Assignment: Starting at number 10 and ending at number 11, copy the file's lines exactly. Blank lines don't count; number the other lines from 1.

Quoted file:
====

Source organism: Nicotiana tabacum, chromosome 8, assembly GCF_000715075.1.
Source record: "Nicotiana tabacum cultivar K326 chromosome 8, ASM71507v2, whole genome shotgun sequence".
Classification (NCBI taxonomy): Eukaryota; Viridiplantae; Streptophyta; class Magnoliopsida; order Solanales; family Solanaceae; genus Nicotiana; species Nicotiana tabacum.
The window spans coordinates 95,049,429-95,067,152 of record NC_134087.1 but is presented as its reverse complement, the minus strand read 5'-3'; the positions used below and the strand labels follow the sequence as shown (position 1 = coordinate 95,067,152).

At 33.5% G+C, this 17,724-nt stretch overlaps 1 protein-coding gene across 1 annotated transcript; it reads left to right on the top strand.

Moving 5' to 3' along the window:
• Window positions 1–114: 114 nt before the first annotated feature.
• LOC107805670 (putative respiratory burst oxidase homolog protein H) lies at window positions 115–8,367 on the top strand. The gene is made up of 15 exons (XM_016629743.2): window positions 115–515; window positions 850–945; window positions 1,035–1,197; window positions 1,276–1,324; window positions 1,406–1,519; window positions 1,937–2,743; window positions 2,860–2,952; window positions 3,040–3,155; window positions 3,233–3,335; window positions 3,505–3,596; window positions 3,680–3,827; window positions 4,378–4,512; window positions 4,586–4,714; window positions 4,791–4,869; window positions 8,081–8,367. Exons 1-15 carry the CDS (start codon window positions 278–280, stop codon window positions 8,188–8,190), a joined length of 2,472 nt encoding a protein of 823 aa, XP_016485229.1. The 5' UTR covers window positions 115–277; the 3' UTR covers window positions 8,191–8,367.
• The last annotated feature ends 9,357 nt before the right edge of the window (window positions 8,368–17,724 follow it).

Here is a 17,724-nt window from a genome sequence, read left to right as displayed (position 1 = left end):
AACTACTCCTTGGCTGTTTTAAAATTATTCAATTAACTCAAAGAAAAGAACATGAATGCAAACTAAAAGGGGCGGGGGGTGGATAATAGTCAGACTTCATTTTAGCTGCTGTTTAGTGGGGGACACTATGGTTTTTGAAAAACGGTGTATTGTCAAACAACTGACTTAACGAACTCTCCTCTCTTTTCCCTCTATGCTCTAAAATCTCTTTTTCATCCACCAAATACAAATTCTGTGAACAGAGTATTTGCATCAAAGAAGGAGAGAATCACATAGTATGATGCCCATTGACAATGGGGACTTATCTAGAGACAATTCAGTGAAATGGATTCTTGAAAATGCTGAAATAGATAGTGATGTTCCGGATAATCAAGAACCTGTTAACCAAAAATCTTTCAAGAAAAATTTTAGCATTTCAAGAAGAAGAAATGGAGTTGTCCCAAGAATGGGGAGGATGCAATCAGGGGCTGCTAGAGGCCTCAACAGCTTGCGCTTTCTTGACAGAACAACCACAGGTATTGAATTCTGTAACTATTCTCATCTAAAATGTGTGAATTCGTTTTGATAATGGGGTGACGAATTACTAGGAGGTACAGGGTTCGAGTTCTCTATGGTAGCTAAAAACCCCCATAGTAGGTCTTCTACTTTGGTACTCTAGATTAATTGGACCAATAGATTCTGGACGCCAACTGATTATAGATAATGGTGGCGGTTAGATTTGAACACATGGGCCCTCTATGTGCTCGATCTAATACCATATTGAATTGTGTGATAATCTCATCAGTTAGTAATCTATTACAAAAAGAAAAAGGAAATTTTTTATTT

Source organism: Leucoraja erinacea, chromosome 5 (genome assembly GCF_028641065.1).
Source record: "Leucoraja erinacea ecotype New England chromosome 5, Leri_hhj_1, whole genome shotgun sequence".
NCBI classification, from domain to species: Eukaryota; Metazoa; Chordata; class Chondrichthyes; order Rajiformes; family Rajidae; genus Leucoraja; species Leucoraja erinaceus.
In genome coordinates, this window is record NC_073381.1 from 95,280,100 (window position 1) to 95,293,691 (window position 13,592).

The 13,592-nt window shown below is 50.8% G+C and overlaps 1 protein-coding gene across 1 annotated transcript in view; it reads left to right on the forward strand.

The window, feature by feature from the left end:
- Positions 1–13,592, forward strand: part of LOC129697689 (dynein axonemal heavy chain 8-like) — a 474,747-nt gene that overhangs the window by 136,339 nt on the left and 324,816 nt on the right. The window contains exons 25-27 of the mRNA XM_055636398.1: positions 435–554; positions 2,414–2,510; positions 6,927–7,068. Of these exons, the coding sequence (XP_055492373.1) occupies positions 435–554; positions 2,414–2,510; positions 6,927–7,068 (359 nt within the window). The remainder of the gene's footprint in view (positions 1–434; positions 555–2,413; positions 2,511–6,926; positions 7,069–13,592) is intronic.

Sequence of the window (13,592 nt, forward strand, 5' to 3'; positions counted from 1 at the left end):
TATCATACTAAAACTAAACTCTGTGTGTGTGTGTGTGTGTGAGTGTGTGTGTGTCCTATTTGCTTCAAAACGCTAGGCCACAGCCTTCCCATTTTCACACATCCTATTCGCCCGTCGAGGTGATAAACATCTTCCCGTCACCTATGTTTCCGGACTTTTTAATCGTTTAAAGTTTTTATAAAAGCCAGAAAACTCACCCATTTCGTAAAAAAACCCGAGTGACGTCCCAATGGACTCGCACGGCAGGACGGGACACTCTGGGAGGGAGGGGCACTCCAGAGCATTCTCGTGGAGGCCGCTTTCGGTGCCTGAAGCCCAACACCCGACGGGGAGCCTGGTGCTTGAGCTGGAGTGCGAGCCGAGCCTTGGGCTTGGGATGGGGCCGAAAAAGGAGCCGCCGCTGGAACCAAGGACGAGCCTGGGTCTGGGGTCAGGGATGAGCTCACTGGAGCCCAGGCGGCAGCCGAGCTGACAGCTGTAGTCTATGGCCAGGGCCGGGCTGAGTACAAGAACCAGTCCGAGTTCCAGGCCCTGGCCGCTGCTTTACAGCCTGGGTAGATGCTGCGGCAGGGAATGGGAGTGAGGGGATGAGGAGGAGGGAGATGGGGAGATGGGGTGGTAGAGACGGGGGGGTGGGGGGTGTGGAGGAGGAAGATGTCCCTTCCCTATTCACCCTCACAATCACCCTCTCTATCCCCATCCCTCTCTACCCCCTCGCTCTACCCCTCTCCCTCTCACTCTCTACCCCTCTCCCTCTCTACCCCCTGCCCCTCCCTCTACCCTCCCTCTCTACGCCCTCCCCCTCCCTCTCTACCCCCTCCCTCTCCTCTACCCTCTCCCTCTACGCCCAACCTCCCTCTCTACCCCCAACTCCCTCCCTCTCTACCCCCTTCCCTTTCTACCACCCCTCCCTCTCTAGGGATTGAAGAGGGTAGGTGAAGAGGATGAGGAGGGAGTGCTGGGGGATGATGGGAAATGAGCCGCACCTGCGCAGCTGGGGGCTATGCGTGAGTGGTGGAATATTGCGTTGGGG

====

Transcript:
Here is a 17,724-nt window from a genome sequence, read left to right as displayed (position 1 = left end):
AACTACTCCTTGGCTGTTTTAAAATTATTCAATTAACTCAAAGAAAAGAACATGAATGCAAACTAAAAGGGGCGGGGGGTGGATAATAGTCAGACTTCATTTTAGCTGCTGTTTAGTGGGGGACACTATGGTTTTTGAAAAACGGTGTATTGTCAAACAACTGACTTAACGAACTCTCCTCTCTTTTCCCTCTATGCTCTAAAATCTCTTTTTCATCCACCAAATACAAATTCTGTGAACAGAGTATTTGCATCAAAGAAGGAGAGAATCACATAGTATGATGCCCATTGACAATGGGGACTTATCTAGAGACAATTCAGTGAAATGGATTCTTGAAAATGCTGAAATAGATAGTGATGTTCCGGATAATCAAGAACCTGTTAACCAAAAATCTTTCAAGAAAAATTTTAGCATTTCAAGAAGAAGAAATGGAGTTGTCCCAAGAATGGGGAGGATGCAATCAGGGGCTGCTAGAGGCCTCAACAGCTTGCGCTTTCTTGACAGAACAACCACAGGTATTGAATTCTGTAACTATTCTCATCTAAAATGTGTGAATTCGTTTTGATAATGGGGTGACGAATTACTAGGAGGTACAGGGTTCGAGTTCTCTATGGTAGCTAAAAACCCCCATAGTAGGTCTTCTACTTTGGTACTCTAGATTAATTGGACCAATAGATTCTGGACGCCAACTGATTATAGATAATGGTGGCGGTTAGATTTGAACACATGGGCCCTCTATGTGCTCGATCTAATACCATATTGAATTGTGTGATAATCTCATCAGTTAGTAATCTATTACAAAAAGAAAAAGGAAATTTTTTATTT